Then head to the harbour for views of the Gateway of India and the famous Taj Mahal Palace Hotel, before embarking on a trip to Elephanta Island. This beautiful World Heritage site houses a labyrinth of cave temples all dedicated to the deity Shiva.
For a slice of everyday Mumbai life, head to Dhobi Ghat, the city's oldest and biggest human-powered washing machine. Thousands make their living in this open air laundrette every day. Also take part in a tour of the Dharavi slum, home to more than one million residents from all walks of life - from high flying execs to veteran fishermen. Finally, catch one of the many cricket matches or just sit and watch the day go by at the Oval Maiden. Here you can also admire views of the Rajabi Clock Tower.
A little further out of town but still worth a look, is the Mani Bhavan Gandhi Museum. This free historical site is where Gandhi once lived. View his humble bedroom, as well as a library and displays dedicated to his work for independence.
Get lost in the medieval ruins of the ancient city of Hampi, a major landmark on the hippie backpacker trail. Spread over 26 square kilometres, Hampi was formerly the capital for three generations of Hindu rule during the 15th century. Spend a day (by tuk tuk or scooter) or two (by foot) exploring the stone carved temples and palatial grounds at the Sacred and Royal Centres.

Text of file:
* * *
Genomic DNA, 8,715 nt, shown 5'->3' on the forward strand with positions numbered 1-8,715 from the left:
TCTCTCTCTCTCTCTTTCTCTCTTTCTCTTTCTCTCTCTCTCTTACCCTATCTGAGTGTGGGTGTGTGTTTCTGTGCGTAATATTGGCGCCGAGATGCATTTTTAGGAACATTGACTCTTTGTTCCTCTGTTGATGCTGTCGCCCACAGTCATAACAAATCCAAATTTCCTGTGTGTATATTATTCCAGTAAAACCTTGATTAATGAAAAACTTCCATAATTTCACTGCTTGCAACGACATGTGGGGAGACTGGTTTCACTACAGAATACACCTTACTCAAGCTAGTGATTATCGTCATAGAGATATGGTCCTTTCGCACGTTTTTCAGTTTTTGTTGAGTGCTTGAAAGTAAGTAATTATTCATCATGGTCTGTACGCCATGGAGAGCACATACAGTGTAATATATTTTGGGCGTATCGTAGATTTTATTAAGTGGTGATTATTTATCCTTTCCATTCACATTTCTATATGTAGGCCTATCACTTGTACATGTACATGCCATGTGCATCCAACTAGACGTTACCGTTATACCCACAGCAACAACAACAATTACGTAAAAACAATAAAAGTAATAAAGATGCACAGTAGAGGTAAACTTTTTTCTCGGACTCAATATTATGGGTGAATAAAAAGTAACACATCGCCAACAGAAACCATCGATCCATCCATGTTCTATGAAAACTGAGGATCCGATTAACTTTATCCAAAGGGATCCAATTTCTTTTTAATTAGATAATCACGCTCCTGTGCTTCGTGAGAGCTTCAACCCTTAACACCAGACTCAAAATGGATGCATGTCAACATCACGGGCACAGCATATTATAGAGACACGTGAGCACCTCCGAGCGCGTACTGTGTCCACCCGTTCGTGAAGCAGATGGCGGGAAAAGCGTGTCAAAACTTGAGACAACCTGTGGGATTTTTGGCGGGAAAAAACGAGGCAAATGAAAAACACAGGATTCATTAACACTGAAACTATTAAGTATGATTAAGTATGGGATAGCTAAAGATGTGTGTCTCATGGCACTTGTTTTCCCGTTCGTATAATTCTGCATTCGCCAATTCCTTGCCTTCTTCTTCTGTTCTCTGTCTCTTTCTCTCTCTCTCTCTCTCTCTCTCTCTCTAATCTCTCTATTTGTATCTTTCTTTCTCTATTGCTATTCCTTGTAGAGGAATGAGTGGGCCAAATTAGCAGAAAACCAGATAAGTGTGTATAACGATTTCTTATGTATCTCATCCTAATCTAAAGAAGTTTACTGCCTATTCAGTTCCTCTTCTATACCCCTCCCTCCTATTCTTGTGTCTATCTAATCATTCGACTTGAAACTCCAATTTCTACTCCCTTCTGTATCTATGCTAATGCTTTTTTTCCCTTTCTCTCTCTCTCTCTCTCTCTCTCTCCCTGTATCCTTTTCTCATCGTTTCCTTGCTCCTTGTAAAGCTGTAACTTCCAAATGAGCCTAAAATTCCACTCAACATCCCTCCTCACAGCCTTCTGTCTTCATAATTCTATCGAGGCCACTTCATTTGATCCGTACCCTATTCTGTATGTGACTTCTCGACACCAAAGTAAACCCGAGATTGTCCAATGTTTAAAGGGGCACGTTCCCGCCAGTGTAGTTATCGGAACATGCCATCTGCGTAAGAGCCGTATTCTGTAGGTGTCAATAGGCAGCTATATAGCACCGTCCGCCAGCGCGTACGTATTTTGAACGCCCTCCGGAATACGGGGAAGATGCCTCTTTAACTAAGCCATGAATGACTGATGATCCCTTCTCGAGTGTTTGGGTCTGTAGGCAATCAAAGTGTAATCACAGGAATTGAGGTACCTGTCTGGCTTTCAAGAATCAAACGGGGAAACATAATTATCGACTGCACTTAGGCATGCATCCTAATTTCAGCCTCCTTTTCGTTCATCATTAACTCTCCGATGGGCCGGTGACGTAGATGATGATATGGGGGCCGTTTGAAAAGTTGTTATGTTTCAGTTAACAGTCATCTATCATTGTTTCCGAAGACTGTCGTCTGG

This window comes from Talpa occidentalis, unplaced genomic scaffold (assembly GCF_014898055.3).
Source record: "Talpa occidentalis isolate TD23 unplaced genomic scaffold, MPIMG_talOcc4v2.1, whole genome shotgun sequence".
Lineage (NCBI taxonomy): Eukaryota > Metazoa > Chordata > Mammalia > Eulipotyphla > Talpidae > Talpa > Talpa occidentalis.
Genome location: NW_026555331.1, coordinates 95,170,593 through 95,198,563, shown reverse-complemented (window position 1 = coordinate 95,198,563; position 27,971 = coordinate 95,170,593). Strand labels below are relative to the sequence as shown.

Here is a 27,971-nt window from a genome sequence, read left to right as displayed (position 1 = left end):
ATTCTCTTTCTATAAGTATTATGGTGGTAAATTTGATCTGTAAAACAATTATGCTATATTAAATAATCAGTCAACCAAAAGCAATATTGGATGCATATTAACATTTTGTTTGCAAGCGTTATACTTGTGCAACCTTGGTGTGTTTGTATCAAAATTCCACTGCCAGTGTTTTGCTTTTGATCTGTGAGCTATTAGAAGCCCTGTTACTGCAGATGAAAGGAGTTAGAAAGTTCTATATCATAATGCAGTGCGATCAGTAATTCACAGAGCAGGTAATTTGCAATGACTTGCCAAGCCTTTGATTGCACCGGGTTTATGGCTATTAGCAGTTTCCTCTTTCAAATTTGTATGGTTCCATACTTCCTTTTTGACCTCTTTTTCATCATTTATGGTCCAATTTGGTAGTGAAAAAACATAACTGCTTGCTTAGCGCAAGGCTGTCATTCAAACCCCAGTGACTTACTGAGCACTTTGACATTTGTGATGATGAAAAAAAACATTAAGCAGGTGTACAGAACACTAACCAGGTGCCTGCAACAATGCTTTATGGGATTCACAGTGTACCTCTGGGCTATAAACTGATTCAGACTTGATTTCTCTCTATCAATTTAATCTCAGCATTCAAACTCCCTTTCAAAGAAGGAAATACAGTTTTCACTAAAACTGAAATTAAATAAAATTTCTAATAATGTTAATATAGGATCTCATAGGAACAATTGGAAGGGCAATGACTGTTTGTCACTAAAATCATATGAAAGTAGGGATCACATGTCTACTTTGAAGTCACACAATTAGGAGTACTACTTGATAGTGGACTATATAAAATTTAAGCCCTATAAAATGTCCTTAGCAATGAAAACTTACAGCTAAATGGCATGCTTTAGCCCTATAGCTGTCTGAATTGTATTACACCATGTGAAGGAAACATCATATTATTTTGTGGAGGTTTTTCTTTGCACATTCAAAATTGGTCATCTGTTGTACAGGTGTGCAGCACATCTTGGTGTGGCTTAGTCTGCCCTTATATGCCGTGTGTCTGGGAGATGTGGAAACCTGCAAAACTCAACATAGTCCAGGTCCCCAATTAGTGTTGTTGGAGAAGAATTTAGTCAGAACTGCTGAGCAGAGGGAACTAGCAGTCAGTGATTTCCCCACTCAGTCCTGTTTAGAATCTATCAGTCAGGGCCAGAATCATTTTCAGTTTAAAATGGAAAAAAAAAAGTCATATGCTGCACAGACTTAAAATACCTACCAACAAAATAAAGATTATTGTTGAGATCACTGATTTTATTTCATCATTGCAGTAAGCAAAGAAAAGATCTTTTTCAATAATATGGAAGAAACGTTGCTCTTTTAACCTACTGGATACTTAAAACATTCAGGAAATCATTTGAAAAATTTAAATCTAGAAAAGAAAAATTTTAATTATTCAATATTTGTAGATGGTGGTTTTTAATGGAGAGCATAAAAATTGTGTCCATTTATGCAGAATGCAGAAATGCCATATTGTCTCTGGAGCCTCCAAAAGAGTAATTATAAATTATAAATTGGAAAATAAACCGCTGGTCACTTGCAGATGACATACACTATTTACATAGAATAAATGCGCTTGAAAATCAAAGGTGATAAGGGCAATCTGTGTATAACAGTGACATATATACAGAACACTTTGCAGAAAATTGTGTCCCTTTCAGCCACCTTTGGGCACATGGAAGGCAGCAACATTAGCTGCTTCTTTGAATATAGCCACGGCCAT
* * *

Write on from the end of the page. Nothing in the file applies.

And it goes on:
I would suggest staying across the river from the ruins itself, as there's an amazing selection of guest houses, restaurants, shops and other activities (including yoga classes, live music and film screenings) all located there. From this side there are also beautiful views of the ruins, rice fields and the rolling mountain terrain. It's a truly breath-taking place! Head for a bite at the Mango Tree to see it in full panoramic glory! If you're lucky you might even be able to see one of the temple elephants bathing in the ghat. Also worth a look are the shops and restaurants in the nearby Hampi Bazaar; a great place to pick up souvenirs with the colourful trademark Karnataka designs. Please note that Hampi is a holy city, and alcohol is not for sale or to be consumed there.